Wednesday 5 December 2018


I have been reading Sukhdev Sandhu's brilliant book Night Haunts: A Journey Through the London Night (Verso, 2010), an Artangel commission exploring and articulating the experiences of some of those people who inhabit the city's nocturnal edgelands. Avian police. Cleaners. Samaritans in a Soho call centre. An exorcist. 'Flushers' in Joseph Bazalgette's drains below London. Mini-cab drivers. 'Graffers' (graffiti artists). Bargers. An urban fox-hunter cum suburban sniper-marksman. 'Sleep technicians' researching insomnia and apnoea in a hospital ward. And the nocturnal prayers of the nuns of Tyburn and a friar in Camden Town. As an ec-centric map of London, it provides a startling displacement of the familiar, exposing shadowlands and invisible under-worlds, and offering a compassionate critique of some of the day-world's blind spots.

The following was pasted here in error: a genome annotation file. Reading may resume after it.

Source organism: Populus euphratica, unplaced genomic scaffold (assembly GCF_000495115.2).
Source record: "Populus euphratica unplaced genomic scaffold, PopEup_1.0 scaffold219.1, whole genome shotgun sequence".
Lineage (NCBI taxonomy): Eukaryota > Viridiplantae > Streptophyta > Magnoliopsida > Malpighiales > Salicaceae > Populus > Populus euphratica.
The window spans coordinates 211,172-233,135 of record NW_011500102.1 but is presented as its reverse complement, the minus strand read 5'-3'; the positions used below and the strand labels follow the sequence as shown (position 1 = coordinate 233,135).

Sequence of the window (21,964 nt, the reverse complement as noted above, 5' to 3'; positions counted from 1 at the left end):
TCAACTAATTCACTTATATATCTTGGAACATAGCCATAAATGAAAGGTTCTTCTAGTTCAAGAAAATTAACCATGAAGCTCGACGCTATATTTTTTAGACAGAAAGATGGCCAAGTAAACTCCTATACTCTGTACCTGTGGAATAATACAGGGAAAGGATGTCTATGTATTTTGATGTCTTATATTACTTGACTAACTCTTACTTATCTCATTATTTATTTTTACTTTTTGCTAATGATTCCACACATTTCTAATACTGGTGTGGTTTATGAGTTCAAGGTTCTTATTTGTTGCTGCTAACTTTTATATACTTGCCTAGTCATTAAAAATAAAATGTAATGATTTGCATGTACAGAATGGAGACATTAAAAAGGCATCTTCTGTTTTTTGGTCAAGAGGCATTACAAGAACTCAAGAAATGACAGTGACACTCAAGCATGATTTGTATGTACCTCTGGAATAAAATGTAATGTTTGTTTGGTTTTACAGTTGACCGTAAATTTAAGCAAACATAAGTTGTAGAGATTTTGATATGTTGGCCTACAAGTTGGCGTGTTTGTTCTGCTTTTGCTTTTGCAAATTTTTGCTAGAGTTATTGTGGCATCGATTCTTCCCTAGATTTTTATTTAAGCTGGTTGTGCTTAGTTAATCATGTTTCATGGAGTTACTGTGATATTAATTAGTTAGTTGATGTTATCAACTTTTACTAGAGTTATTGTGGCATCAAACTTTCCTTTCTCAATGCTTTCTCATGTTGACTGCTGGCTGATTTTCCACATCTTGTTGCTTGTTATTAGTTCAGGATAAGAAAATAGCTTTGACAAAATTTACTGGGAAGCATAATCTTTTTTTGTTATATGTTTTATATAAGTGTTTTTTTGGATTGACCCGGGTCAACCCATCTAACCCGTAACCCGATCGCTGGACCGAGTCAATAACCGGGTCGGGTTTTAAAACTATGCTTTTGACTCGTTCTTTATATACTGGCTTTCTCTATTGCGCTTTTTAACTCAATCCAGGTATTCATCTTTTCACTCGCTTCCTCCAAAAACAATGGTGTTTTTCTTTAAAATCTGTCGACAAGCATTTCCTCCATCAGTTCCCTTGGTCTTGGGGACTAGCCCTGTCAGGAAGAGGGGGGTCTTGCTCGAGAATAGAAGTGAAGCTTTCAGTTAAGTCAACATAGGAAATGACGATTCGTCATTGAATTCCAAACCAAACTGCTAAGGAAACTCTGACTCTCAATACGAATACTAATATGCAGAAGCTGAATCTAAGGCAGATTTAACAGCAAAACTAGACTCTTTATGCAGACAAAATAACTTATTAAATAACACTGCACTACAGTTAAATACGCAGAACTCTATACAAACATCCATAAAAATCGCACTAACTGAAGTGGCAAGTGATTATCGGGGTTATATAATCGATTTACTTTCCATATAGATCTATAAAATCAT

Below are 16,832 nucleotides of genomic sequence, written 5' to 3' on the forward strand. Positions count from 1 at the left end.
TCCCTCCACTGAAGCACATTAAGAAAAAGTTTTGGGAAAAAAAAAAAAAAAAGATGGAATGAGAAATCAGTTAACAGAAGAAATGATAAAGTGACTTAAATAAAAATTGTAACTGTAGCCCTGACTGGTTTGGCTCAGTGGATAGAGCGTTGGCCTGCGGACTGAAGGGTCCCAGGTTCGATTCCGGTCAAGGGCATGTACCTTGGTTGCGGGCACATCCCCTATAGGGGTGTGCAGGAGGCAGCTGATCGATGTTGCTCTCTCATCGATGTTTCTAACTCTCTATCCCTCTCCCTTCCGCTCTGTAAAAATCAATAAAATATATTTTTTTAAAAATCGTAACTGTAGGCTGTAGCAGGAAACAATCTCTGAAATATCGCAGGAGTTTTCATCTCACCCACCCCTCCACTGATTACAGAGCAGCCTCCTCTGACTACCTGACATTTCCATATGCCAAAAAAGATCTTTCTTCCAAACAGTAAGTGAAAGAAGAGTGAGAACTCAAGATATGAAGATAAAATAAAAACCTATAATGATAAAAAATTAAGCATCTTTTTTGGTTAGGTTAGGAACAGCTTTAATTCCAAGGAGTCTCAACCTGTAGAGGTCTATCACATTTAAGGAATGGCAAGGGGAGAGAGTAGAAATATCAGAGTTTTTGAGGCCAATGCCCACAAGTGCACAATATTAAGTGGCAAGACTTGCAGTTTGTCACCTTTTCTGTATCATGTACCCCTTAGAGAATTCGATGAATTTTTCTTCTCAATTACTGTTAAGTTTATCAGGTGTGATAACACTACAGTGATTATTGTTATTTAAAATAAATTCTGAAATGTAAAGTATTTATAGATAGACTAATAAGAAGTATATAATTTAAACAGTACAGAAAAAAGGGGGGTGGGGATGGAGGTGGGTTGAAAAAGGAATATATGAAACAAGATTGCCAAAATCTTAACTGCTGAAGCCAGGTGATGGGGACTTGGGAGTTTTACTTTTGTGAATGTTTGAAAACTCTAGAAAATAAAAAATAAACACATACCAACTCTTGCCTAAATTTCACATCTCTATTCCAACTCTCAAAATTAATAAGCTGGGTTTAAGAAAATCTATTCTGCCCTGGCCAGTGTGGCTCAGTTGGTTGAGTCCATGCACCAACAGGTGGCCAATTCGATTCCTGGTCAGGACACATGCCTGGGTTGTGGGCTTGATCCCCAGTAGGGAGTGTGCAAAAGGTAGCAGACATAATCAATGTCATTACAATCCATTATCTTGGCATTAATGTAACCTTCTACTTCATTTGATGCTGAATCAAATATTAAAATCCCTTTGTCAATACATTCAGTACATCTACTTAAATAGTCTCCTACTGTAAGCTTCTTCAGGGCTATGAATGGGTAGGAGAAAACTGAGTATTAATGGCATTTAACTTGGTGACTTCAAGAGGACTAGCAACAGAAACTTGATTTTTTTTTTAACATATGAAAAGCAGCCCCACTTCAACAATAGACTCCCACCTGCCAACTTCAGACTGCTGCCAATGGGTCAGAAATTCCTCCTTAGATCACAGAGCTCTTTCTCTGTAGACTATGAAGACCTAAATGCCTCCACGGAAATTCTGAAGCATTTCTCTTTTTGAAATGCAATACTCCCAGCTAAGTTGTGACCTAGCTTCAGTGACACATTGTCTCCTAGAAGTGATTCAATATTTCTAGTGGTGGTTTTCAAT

"It's rare nowadays to hear anyone talk about 'night time in London'. That phrase, and its suggestion of a distinct, cordoned-off territory in which we may immerse ourselves in strange possibilities or make ourselves susceptible to off-kilter enchantments, seems rather old-fashioned. It has been emperilled by New Labour's vision of London - a blinging, pigeon-free, glass-fronted, private-finance-initiative-funded, cappuccino-sipping, Barcelona-mimicking, Euro-piazza festooned, Vanity Fair-endorsed, live-forever, things-can-only-get-better fantasia. The city in recent years has witnessed a bevy of real-estate moguls, foreign investors and film directors trading in a slicked-up form of commodity urbanism; equally, the 'London night' has morphed into, and been rebranded, as 'London nightlife'' (12).